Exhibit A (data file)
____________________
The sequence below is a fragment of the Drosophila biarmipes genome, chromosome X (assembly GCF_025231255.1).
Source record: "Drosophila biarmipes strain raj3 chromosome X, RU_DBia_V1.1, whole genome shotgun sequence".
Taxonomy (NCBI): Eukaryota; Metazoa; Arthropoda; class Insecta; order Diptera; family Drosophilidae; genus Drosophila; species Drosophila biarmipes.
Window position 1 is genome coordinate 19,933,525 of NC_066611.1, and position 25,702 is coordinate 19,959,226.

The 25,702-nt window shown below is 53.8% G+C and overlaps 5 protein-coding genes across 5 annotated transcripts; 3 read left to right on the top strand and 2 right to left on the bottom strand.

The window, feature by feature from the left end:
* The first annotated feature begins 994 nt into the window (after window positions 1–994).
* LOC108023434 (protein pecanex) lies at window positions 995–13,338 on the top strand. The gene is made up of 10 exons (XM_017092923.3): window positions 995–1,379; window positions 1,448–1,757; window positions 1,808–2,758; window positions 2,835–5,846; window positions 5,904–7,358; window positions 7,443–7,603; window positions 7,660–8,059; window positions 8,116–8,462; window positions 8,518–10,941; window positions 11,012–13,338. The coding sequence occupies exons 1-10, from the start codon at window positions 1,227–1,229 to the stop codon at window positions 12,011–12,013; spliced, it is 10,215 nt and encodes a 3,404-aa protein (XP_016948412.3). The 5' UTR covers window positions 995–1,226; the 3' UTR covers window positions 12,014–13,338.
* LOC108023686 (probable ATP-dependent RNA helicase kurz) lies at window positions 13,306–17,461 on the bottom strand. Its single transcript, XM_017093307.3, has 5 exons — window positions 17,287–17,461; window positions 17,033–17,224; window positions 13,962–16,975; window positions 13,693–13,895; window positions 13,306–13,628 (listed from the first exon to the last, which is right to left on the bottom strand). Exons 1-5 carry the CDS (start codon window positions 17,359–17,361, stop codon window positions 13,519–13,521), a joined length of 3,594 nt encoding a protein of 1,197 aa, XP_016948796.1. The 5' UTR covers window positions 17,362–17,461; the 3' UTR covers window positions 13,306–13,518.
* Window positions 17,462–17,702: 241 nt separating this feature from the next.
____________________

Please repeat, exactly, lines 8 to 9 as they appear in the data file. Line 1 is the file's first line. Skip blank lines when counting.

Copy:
* LOC108023434 (protein pecanex) lies at window positions 995–13,338 on the top strand. The gene is made up of 10 exons (XM_017092923.3): window positions 995–1,379; window positions 1,448–1,757; window positions 1,808–2,758; window positions 2,835–5,846; window positions 5,904–7,358; window positions 7,443–7,603; window positions 7,660–8,059; window positions 8,116–8,462; window positions 8,518–10,941; window positions 11,012–13,338. The coding sequence occupies exons 1-10, from the start codon at window positions 1,227–1,229 to the stop codon at window positions 12,011–12,013; spliced, it is 10,215 nt and encodes a 3,404-aa protein (XP_016948412.3). The 5' UTR covers window positions 995–1,226; the 3' UTR covers window positions 12,014–13,338.
* LOC108023686 (probable ATP-dependent RNA helicase kurz) lies at window positions 13,306–17,461 on the bottom strand. Its single transcript, XM_017093307.3, has 5 exons — window positions 17,287–17,461; window positions 17,033–17,224; window positions 13,962–16,975; window positions 13,693–13,895; window positions 13,306–13,628 (listed from the first exon to the last, which is right to left on the bottom strand). Exons 1-5 carry the CDS (start codon window positions 17,359–17,361, stop codon window positions 13,519–13,521), a joined length of 3,594 nt encoding a protein of 1,197 aa, XP_016948796.1. The 5' UTR covers window positions 17,362–17,461; the 3' UTR covers window positions 13,306–13,518.